Objective: To determine the significance of high serum ferritin observed in Indigenous Australian patients on maintenance haemodialysis in the Northern Territory, we assessed the relationship between ferritin and transferrin saturation (TSAT) as measures of iron status and ferritin and C-reactive protein (CRP) as markers of inflammation.
Methods: We performed a retrospective cohort analysis of data from adult patients (≥18 years) on maintenance haemodialysis (>3 months) from 2004 to 2011.
Results: There were 1568 patients. The mean age was 53.9 (11.9) years. 1244 (79.3%) were Indigenous. 44.2% (n = 693) were male. Indigenous patients were younger (mean age [52.3 (11.1) versus 57.4 (15.2), p < 0.001 ]) and had higher CRP [14.7 mg/l (7-35) versus 5.9 mg/l (1.9-17.5), p < 0.001 ], higher median serum ferritin [1069 μg/l (668-1522) versus 794.9 μg/l (558.5-1252.0), p < 0.001 ], but similar transferrin saturation [26% (19-37) versus 28% (20-38), p = 0.516 ]. We observed a small positive correlation between ferritin and TSAT (r 2 = 0.11, p < 0.001), no correlation between ferritin and CRP (r 2 = 0.001, p < 0.001), and positive association between high serum ferritin and TSAT (p < 0.001), Indigenous ethnicity (p < 0.001), urea reduction ratio (p = 0.001), and gender (p < 0.001) after adjustment in mixed regression analysis.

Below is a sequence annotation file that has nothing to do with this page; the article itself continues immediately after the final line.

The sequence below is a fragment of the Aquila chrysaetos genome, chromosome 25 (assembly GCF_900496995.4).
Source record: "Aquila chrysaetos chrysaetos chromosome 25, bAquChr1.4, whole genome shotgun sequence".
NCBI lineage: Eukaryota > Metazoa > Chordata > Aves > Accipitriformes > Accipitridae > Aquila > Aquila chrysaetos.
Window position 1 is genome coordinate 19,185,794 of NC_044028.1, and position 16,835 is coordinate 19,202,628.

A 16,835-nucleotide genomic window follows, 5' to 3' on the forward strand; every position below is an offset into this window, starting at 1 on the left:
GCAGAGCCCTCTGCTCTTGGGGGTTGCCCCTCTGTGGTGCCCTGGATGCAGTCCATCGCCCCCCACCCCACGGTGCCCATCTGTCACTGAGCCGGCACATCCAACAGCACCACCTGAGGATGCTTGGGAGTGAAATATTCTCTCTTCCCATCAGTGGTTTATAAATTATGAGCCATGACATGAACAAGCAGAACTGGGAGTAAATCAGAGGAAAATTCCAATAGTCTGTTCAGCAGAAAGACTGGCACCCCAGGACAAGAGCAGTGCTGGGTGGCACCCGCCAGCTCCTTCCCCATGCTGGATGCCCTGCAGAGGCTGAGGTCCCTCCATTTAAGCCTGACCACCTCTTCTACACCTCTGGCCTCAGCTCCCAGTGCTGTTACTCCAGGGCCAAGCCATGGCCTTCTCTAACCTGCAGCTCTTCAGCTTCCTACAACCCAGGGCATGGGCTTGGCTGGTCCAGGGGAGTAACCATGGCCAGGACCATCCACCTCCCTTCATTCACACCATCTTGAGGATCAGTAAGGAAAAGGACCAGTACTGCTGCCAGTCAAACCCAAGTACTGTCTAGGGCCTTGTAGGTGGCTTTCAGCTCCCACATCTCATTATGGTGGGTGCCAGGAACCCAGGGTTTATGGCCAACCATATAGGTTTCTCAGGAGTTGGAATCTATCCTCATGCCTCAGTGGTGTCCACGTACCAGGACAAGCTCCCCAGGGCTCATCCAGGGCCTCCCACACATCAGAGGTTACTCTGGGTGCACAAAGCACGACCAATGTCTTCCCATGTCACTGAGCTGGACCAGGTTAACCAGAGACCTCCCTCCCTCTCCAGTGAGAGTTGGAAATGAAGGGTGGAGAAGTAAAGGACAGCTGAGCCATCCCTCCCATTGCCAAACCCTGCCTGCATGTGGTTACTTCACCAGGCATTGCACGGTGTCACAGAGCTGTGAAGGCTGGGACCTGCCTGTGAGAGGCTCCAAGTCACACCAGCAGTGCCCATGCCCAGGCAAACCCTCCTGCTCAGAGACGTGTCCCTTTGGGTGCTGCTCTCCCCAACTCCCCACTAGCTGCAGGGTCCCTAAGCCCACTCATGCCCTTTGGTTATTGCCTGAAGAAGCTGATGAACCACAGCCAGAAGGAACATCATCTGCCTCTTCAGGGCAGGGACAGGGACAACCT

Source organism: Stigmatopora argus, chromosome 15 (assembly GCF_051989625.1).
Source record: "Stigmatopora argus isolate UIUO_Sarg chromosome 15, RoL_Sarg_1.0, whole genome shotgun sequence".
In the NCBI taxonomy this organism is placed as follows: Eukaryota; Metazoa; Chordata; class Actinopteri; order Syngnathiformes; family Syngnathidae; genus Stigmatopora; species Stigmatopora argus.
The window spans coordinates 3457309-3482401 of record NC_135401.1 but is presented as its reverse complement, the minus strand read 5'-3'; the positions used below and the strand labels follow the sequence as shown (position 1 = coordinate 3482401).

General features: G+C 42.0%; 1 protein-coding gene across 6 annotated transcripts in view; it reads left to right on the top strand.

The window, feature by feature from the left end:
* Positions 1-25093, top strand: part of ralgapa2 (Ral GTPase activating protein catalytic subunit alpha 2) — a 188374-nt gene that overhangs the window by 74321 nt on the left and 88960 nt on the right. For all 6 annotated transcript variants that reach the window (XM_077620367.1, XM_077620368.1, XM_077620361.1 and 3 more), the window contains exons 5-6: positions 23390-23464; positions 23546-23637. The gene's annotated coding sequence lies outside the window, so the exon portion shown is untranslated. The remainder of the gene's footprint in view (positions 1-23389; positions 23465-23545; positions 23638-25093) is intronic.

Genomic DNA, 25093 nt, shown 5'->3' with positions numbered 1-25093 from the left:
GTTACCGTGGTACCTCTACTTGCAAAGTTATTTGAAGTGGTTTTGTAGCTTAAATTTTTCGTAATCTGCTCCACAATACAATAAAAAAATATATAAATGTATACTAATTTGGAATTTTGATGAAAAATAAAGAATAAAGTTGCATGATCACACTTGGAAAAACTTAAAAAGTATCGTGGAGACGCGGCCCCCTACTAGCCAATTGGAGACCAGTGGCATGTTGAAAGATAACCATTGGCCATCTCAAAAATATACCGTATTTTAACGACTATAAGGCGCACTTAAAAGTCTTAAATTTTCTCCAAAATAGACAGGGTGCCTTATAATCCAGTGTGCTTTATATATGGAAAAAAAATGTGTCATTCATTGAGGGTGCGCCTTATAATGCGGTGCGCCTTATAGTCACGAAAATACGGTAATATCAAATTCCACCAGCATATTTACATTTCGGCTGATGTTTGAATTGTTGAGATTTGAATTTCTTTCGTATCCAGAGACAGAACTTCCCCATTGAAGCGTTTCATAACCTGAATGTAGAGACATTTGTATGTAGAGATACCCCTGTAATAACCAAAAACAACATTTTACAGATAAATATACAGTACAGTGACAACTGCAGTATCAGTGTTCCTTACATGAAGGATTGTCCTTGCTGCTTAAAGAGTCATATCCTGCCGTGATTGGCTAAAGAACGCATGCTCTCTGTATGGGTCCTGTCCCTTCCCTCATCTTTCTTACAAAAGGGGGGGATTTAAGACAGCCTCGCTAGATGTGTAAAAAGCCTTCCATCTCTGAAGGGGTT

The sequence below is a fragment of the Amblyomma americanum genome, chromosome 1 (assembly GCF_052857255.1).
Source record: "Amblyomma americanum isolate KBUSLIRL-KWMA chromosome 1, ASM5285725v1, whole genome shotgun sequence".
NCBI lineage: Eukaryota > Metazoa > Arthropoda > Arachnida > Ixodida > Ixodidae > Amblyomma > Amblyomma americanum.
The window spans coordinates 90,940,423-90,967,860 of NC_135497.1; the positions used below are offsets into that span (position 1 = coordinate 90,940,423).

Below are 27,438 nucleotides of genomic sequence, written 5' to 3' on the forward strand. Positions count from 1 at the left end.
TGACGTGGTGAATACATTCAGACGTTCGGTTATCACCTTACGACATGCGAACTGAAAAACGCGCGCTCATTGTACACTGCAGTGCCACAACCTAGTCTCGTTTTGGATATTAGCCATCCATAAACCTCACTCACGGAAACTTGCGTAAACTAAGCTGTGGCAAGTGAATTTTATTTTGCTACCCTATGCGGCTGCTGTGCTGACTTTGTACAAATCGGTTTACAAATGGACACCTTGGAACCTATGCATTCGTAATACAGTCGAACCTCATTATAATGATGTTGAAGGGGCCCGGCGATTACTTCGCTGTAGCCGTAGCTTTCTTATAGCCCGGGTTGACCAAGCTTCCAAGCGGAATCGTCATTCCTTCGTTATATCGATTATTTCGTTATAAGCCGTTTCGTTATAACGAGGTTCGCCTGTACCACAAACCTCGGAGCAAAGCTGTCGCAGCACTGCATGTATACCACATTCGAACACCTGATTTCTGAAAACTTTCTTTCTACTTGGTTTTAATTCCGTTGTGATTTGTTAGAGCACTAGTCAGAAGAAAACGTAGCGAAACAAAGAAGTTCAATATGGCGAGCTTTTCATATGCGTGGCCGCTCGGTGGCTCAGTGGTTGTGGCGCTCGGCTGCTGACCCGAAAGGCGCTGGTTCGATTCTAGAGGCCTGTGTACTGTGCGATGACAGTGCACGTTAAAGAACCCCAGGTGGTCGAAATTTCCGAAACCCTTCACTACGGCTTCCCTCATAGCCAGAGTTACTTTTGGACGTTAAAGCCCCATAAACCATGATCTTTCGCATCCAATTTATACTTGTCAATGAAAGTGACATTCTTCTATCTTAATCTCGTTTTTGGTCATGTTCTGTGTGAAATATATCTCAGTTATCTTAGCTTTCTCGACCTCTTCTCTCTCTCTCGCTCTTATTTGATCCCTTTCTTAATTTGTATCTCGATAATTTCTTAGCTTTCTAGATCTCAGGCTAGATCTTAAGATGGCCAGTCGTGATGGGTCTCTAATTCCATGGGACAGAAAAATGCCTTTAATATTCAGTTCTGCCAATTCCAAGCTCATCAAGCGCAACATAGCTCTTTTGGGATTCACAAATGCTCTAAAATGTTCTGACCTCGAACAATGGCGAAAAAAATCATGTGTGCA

Conclusion: Serum ferritin and TSAT may inadequately reflect iron status in this population. The high ferritin was poorly explained by inflammation.